GCARD2, organized by GFAR in partnership with the CGIAR and our wonderful hosts, the Government of Uruguay, set out to move the process forward from WHAT transformation of agricultural research for development (AR4D) is required, to HOW to implement the GCARD RoadMap in practice and the difference it makes. This message of Change was strong and persistent throughout the Conference and explicitly focused on better meeting the needs of smallholder farmers.
GCARD2 was a truly global event: with 658 participants in Uruguay from 101 countries, including Ministers from the region and with over 1,000 people joining us on-line, all working to promote the agricultural research for development changes we all wish to see. We came together as representatives of a wide range of organizations involved, across the spectrum from farmers to upstream research.
Twenty GFAR-supported pre-conference sessions enabled organizations such as the CGIAR, Regional Fora and FAO to discuss their programmes in more detail with others involved and shape their inputs to the conference itself.
The conference discussions built from your own actions and commitments at all levels: an inspiring cast of over 220 speakers from all sectors and regions presented their work and its implications, enabling meaningful discussions on 20 themes of global importance. Sessions addressed diverse perspectives and realities around delivering change in these key agendas. The parallel sessions built from existing programmes, finding synergies and connections that can now come together to lead to large-scale and tangible outcomes, owned by all involved.
The GCARD2 has also specifically explored the practical implications of partnership and pathways to impact around the themes addressed by the new CGIAR Research Programmes, helping CRP leaders to now reshape their programmes to meet the needs and expectations of partners. This has led to a range of new commitments to partnership, capacity development and foresight in the CGIAR, as voiced by Frank Rijsberman, CGIAR Consortium CEO.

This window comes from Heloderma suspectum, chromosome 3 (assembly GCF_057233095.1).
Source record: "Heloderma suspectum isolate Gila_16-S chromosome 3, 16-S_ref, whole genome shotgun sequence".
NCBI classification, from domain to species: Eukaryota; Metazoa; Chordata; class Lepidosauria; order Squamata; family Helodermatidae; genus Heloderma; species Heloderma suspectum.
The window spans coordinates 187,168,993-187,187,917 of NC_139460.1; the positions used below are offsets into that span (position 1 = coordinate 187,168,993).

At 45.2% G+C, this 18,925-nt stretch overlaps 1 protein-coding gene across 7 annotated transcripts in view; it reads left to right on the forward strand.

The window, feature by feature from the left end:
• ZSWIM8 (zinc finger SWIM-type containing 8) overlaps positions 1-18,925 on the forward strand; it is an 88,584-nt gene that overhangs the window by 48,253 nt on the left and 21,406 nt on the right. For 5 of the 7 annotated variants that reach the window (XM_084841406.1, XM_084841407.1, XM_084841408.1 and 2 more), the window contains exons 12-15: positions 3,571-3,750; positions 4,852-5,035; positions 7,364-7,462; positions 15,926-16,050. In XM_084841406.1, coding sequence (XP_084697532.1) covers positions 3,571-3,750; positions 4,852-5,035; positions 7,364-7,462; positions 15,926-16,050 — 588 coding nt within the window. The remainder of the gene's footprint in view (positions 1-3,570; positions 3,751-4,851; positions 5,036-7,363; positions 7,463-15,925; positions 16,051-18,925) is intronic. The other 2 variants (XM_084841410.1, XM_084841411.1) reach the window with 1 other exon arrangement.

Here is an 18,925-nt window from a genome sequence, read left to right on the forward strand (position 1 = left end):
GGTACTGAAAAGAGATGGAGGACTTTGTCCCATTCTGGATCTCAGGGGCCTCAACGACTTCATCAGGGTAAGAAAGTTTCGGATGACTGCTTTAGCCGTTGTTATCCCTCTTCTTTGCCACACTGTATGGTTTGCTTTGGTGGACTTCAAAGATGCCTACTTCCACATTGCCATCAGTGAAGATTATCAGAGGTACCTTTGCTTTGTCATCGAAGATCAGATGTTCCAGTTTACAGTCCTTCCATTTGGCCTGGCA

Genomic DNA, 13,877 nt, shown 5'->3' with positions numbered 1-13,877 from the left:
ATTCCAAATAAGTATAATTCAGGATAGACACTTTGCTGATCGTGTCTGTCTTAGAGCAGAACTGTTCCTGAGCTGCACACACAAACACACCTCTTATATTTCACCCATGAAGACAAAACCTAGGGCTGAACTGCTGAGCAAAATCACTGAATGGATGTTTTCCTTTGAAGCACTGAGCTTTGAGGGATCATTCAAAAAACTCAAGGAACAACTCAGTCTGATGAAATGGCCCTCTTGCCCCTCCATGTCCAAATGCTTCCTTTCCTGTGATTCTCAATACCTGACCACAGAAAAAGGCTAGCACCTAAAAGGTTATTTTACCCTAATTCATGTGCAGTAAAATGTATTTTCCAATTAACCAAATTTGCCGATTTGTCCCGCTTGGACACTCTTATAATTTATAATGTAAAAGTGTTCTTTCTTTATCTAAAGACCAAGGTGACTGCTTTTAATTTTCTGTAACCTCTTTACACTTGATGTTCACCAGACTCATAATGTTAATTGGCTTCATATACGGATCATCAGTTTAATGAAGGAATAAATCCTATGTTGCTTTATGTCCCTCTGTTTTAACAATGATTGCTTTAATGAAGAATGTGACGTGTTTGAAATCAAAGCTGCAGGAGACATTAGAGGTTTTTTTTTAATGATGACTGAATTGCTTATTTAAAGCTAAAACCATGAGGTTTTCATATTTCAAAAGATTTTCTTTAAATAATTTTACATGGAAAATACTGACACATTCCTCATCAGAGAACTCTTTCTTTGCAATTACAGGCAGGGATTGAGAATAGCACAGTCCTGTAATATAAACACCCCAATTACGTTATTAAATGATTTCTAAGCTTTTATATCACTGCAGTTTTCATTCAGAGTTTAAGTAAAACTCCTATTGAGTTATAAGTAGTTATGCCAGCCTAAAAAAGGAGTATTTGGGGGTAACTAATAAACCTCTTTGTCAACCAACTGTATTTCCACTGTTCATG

Through the GCARD2 we have, among others:
- Considered how AR4D systems can align with major development policies such as those of national Governments of the G8 and G20 and the establishment of post-2015 development goals.
- Repositioned women farmers’ needs firmly at the centre of AR4D processes.
- Directly engaged the voices of youth into consideration of the issues involved.
- Developed and agreed collective actions that will bring together diverse foresight analyses, to better understand future needs and priorities and help us all to shape the future we desire, particularly exploring the future for smallholder farming.
- Brought a range of innovative agricultural research-for-development agendas to centre stage: household nutrition, gender-based needs, attracting young people into agriculture, meeting the needs of communities shattered by protracted crises, linking farmers to markets, adapting to climate change impacts and fostering community-centred innovation were all addressed as key agendas alongside actions generating productive, sustainable and resilient agricultural production systems.